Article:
Whether you call them fitness trackers, wrist computers, activity monitors or smartwatches, these wearable devices which record and monitor your activity levels seem almost ubiquitous nowadays. Improvements in technology and an increase in the health conscious over the last few years have made these trackers increasingly popular and widely available, meaning that almost everyone, from your postman to your 70 year old grandma, seems to have one. However, their widespread use doesn’t mean they’ve managed to escape severe scepticism in the media recently.
According to strong supporters of the accessories, they encourage users to set and pursue goals, improve motivation, create consistency, plan workouts and track fitness. It’s true that at first glance their ability to calculate distance walked or run, calorie consumption, and in some cases heart rate and quality of sleep means they do seem like the perfect gadget. But how reliable are they really? There has been a vast amount of controversy regarding their usefulness and potentially negative consequences, but what should we believe?
For the tech savvy among us, you can sync your device to your computer or smartphone for longer-term data tracking so that you can monitor your progress and check your consistency. It’s also possible to sync your tracker to your social media platforms, allowing you to integrate yourself further into the fitness community by sharing your achievements with others. Furthermore, there’s no doubt that the mere presence of the accessory on your wrist acts as a constant, helpful reminder to get up from your desk, move around and choose the stairs instead of the lift. Finally, for those just embarking on their fitness journey a new gadget could be a fun and inspirational way to maintain determination and commitment.
and criticisms this technology has received. Many have warned about the violation of privacy as some social networks associated with activity trackers have undergone privacy breaches where sexual activity has been involuntarily published and some also fear that advertisers and health insurers could access private health data through the devices. What’s more, some activity tracker apps not only transmit personal data, but also private address lists to servers on the Internet without notifying or asking the user.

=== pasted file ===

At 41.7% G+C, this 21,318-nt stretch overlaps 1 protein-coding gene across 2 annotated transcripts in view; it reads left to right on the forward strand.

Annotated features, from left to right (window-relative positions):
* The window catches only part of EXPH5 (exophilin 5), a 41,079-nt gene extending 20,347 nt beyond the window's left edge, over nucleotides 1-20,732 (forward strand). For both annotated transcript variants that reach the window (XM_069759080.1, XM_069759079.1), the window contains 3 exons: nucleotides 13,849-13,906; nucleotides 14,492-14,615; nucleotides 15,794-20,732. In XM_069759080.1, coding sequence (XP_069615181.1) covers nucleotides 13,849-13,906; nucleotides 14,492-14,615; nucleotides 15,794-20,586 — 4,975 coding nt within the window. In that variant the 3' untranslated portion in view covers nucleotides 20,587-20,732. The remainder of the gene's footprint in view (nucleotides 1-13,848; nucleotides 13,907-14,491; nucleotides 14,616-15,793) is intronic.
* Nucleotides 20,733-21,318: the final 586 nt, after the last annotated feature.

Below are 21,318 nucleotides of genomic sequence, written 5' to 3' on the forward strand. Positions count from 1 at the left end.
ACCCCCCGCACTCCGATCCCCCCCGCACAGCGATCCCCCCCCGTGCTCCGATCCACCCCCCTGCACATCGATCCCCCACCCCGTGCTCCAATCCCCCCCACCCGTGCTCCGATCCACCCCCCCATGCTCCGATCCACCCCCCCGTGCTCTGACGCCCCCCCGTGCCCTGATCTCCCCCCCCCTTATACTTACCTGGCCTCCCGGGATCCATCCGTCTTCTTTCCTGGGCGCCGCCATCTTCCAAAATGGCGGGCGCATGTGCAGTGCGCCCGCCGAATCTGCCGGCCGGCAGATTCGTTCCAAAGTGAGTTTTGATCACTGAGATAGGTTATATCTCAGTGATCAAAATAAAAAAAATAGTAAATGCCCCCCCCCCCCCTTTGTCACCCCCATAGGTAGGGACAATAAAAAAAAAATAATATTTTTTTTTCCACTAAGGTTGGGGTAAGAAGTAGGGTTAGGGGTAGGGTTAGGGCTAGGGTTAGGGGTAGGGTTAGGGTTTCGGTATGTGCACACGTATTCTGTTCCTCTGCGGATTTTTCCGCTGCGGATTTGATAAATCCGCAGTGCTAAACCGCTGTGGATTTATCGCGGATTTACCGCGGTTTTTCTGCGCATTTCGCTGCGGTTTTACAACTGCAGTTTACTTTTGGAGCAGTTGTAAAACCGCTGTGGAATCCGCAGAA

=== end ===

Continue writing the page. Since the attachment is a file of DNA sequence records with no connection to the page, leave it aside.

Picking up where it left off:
In addition, the inaccuracy of the devices presents a huge problem as studies show they can be up to 30% inaccurate and, as each tracker is different, there is a strong lack of consistency. Skin colour and body mass index (BMI) were also found to affect the quality of the tracker. Medical centres across the US have analysed a variety of different devices and discovered that while the majority maintained a near accurate reading for heart rate measurement, they failed when it came to counting calories. This is problematic as it could lead to involuntary weight gain or other negative health implications if you aren’t fuelling your body sufficiently.
While the newest models are often sleek and fashionable, they can be uncomfortable to wear and accidentally lost. Other opponents have voiced their outrage that dangerous chemical agents have been detected in the material of some of the trackers, posing a possible health risk. Mental health advocates have also raised concerns that becoming overly obsessed with the exact numbers displayed on your tracker could result in mental health issues as it’s possible to become addicted to and heavily dependent on checking your step count countless times a day.
All in all, the most crucial thing to remember is to use this technology logically: you shouldn’t be basing major life decisions on the data provided by these devices, they certainly can’t replace personal trainers, nutritionists or doctors, who can provide much more valuable and accurate advice and insights into your health.
Don’t become overly fixated on your tracker by relying on it to count your exact calorie consumption or to measure every second you were awake last night. It’s more about listening to your body so you know when you feel tired and about educating yourself so that you’re able to make smart choices which can be used in combination with the data collected, but ensure you’re knowledgeable enough that you are not totally controlled and restricted by it.
It’s vital not to fall into the misleading mind-set that by purchasing and wearing the tracker you’re magically going to lose weight, you’ll still have to work as hard as you would without the tracker. When it comes to step counting and heart rate, try using it to better understand your averages rather than focusing on exact values – this will help you to get the most positive results!
So here’s the main piece of advice to take away from this article: if you own a tracker and love how well it suits your active lifestyle, then don’t let the negative press influence you - trust your instinct! Alternatively, if you’ve succeeded in leading a healthy lifestyle until now without one, but the hype has made you feel pressurised to follow trends set by the fitness community, don’t give in to our consumerist society. Instead, continue enhancing your knowledge about nutrition and exercise to best suit your individual fitness journey.